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Chronic obstructive pulmonary disease - adults - discharge

COPD - adults - discharge

What happened in the hospital

You were in the hospital to treat breathing problems that are caused by chronic obstructive pulmonary disease (COPD). COPD damages your lungs. This makes it hard to breathe and get enough oxygen.

You got oxygen in the hospital to help you breathe better, and you may need to use oxygen at home. Your doctor may have changed some of your COPD medicines during your hospital stay.

Keep active

To build up strength:

  • Walk until it is a little hard to breathe.
  • Slowly increase how far you walk.
  • Try not to talk when you walk.
  • Ask the doctor or therapist how far to walk.
  • Ride a stationary bike. Ask your doctor or therapist how long and how hard to ride.

Build your strength even when you are sitting.

  • Use small weights or rubber tubing to make your arms and shoulders stronger.
  • Stand up and sit down several times.
  • Hold your legs straight out in front of you, then put them down. Repeat this movement several times.

Ask your doctor whether you need to use oxygen during your activities. Also ask whether you should do an exercise and conditioning program such as pulmonary rehabilitation.

Self-care

Know how and when to take your COPD drugs.

  • Take your quick-relief inhaler when you feel short of breath and need help fast.
  • Take your long-term inhaler every day.

Eat smaller meals more often -- 6 smaller meals a day. It might be easier to breathe when your stomach is not full. Do not drink a lot of liquid before eating, or with your meals.

Ask your doctor what foods to eat to get more energy.

Keep your lungs from becoming more damaged.

  • If you smoke, now is the time to quit.
  • Stay away from smokers when you are out, and do not allow smoking in your home.
  • Stay away from strong odors and fumes.
  • Do breathing exercises.

Talk to your doctor if you feel depressed or anxious.

Stay away from infections

Having COPD makes it easier for you to get infections. Get a flu shot every year. Ask your doctor if you should get a pneumococcal (pneumonia) vaccine.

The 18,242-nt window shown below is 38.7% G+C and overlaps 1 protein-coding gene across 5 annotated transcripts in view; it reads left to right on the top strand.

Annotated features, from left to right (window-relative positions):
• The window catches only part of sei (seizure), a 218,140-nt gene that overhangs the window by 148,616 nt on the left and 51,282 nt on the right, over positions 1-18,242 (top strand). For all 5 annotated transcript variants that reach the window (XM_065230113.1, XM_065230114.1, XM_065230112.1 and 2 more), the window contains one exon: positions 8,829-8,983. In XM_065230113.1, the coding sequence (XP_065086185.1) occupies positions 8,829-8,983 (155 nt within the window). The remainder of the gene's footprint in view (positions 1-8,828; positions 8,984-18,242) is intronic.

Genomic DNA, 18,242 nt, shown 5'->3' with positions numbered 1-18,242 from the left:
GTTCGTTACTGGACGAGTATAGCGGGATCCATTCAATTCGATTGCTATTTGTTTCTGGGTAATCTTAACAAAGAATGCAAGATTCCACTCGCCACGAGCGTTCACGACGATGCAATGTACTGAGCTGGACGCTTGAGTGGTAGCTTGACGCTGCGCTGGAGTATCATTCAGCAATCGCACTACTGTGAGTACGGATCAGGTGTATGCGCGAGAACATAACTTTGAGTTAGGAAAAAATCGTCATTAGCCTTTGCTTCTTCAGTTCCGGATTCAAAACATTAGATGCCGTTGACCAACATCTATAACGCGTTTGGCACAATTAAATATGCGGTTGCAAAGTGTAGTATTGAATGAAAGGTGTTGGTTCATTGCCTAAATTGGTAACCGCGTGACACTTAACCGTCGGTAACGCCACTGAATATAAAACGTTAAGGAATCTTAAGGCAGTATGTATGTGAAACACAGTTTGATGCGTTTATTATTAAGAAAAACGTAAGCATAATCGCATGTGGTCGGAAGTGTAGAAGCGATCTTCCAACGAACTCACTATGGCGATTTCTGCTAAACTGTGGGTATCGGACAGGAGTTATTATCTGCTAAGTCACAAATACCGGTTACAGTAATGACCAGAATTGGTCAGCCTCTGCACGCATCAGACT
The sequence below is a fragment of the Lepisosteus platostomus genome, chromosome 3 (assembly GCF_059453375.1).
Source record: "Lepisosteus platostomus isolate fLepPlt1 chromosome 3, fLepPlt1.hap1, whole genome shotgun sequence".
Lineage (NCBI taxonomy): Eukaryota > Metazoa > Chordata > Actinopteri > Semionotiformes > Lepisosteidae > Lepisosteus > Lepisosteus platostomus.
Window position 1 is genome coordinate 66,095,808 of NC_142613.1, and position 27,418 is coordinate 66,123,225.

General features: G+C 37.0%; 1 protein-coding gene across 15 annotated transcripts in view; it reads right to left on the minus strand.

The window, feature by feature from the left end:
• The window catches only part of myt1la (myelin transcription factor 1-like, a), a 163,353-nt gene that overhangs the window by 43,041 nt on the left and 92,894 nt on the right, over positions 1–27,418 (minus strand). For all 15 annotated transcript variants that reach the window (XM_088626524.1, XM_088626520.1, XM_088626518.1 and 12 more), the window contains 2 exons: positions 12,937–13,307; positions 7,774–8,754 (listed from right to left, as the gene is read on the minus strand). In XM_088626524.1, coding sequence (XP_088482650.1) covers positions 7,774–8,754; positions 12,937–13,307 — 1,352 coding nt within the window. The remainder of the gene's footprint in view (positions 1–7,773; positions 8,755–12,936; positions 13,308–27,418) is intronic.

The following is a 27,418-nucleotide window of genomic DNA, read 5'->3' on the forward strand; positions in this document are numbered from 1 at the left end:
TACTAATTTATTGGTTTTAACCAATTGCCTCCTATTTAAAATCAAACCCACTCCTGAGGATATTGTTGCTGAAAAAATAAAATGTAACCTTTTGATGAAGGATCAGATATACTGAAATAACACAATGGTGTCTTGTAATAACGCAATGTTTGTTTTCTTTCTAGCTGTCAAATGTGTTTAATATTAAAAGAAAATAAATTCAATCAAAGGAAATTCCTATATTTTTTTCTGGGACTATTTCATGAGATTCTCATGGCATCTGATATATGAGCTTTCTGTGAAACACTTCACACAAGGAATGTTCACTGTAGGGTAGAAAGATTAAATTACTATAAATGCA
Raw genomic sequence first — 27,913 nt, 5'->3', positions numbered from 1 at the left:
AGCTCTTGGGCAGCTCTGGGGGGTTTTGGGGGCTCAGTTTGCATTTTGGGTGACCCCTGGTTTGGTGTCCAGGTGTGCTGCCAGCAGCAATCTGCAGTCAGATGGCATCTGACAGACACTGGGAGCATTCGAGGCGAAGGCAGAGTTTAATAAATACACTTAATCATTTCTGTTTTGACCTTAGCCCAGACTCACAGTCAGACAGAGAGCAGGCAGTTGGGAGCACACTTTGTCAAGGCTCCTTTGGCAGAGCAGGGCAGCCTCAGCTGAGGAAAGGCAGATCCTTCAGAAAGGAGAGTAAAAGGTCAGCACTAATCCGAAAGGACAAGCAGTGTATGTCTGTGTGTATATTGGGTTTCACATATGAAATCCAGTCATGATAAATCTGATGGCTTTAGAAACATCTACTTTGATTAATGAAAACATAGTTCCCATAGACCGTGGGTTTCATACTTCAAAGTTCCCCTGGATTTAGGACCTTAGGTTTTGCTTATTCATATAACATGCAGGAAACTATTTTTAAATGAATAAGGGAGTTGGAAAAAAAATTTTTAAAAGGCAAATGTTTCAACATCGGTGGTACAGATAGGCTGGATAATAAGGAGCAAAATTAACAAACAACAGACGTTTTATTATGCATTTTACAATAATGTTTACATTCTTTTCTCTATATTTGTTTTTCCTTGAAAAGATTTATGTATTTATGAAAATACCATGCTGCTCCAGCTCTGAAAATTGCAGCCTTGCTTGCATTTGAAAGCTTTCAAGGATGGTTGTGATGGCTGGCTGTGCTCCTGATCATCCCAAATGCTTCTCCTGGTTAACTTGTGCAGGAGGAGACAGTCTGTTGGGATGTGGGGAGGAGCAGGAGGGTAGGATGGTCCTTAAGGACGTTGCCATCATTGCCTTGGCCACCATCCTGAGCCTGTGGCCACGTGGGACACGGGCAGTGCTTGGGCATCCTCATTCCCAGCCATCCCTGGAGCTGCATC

Wash your hands often; always after you go to the bathroom and when you are around people who are sick.

Stay away from crowds. Ask any visitors with colds to wear masks or to postpone their visits.

Save your energy at home

Place items you use a lot in spots where you do not have to reach or bend over to get them.

Use a cart with wheels to move things around the house and kitchen. Use an electric can opener, dishwasher, and other things that will make your chores easier to do. Use cooking tools (knives, peelers, and pans) that are not heavy.

To save energy:

  • Use slow, steady motions when you are doing things.
  • Sit down if you can when you are cooking, eating, dressing, and bathing.
  • Get help for harder tasks.
  • Do not try to do too much in one day.
  • Keep the phone with you or near you.
  • Wrap yourself in a towel rather than drying off.
  • Try to reduce stress in your life.

Going home with oxygen

Never change how much oxygen is flowing in your oxygen setup without asking your doctor. 

Always have a back-up supply of oxygen in the home or with you when you go out. Keep the phone number of your oxygen supplier with you at all times. Learn how to use oxygen safely at home.

Follow-up

Your hospital doctor or nurse may ask you to make a follow-up visit with:

  • Your primary care doctor
  • A respiratory therapist, who can teach you breathing exercises and how to use your oxygen
  • Your lung doctor (pulmonologist)
  • Someone who can help you stop smoking, if you smoke
  • A physical therapist, if you join a pulmonary rehabilitation program

When to call the doctor

Call your doctor if, your breathing is:

  • Getting harder
  • Faster than before
  • Shallow, and you cannot get a deep breath

Also call your doctor if:

  • You need to lean forward when sitting in order to breathe easily
  • You are using muscles around your ribs to help you breathe
  • You are having headaches more often
  • You feel sleepy or confused
  • You have a fever
  • You are coughing up dark mucus
  • Your fingertips, or the skin around your fingernails, are blue

References

Anderson B, Conner K, Dunn C, et al. Institute for Clinical Systems Improvement. Diagnosis and Management of Chronic Obstructive Pulmonary Disease (COPD). https://www.icsi.org/_asset/yw83gh/COPD.pdf. Accessed May 5, 2014.

Balkissoon R, Lommatzsch S, Carolan B, Make B. Chronic obstructive pulmonary disease: a concise review. Med Clin N Am. 2011;95:1125-1141.

Evensen AE. Management of COPD exacrbations. Am Fam Physician. 2010;81:607-613.

Shapiro SD, Reilly JJ Jr., Rennard SI. Chronic bronchitis and emphysema. In: Mason RJ, Broaddus VC, Martin TR, et al. Murray & Nadel's Textbook of Respiratory Medicine. 5th ed. Philadelphia, PA: Elsevier Saunders; 2010:chap 39.

Update Date: 4/26/2014

Updated by: Denis Hadjiliadis, MD, Associate Professor of Medicine, Pulmonary, Allergy, and Critical Care, Perelman School of Medicine, University of Pennsylvania, Philadelphia, PA. Also reviewed by David Zieve, MD, MHA, Isla Ogilvie, PhD, and the A.D.A.M. Editorial team.

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